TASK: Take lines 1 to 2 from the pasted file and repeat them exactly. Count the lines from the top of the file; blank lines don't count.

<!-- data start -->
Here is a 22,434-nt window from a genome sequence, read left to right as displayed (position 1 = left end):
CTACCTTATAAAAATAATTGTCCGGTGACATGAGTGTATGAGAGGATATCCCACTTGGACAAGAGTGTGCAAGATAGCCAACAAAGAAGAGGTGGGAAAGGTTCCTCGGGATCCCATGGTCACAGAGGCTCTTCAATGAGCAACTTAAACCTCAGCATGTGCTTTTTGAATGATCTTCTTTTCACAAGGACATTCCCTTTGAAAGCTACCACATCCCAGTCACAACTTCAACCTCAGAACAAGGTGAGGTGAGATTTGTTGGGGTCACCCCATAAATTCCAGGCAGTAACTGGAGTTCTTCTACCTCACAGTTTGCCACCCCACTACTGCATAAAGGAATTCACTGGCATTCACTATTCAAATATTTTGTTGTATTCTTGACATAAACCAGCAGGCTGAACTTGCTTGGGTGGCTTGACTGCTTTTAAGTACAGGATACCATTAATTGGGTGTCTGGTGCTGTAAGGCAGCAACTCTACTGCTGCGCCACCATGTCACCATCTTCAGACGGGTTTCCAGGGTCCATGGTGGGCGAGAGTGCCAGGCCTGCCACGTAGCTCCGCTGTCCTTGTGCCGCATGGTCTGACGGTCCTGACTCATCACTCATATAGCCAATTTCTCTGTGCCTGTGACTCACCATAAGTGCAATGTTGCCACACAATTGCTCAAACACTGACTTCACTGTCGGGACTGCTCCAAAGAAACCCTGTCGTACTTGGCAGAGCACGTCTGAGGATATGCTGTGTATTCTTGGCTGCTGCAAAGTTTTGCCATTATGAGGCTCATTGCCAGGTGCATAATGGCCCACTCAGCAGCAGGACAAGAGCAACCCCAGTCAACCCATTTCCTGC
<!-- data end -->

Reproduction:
Here is a 22,434-nt window from a genome sequence, read left to right as displayed (position 1 = left end):
CTACCTTATAAAAATAATTGTCCGGTGACATGAGTGTATGAGAGGATATCCCACTTGGACAAGAGTGTGCAAGATAGCCAACAAAGAAGAGGTGGGAAAGGTTCCTCGGGATCCCATGGTCACAGAGGCTCTTCAATGAGCAACTTAAACCTCAGCATGTGCTTTTTGAATGATCTTCTTTTCACAAGGACATTCCCTTTGAAAGCTACCACATCCCAGTCACAACTTCAACCTCAGAACAAGGTGAGGTGAGATTTGTTGGGGTCACCCCATAAATTCCAGGCAGTAACTGGAGTTCTTCTACCTCACAGTTTGCCACCCCACTACTGCATAAAGGAATTCACTGGCATTCACTATTCAAATATTTTGTTGTATTCTTGACATAAACCAGCAGGCTGAACTTGCTTGGGTGGCTTGACTGCTTTTAAGTACAGGATACCATTAATTGGGTGTCTGGTGCTGTAAGGCAGCAACTCTACTGCTGCGCCACCATGTCACCATCTTCAGACGGGTTTCCAGGGTCCATGGTGGGCGAGAGTGCCAGGCCTGCCACGTAGCTCCGCTGTCCTTGTGCCGCATGGTCTGACGGTCCTGACTCATCACTCATATAGCCAATTTCTCTGTGCCTGTGACTCACCATAAGTGCAATGTTGCCACACAATTGCTCAAACACTGACTTCACTGTCGGGACTGCTCCAAAGAAACCCTGTCGTACTTGGCAGAGCACGTCTGAGGATATGCTGTGTATTCTTGGCTGCTGCAAAGTTTTGCCATTATGAGGCTCATTGCCAGGTGCATAATGGCCCACTCAGCAGCAGGACAAGAGCAACCCCAGTCAACCCATTTCCTGC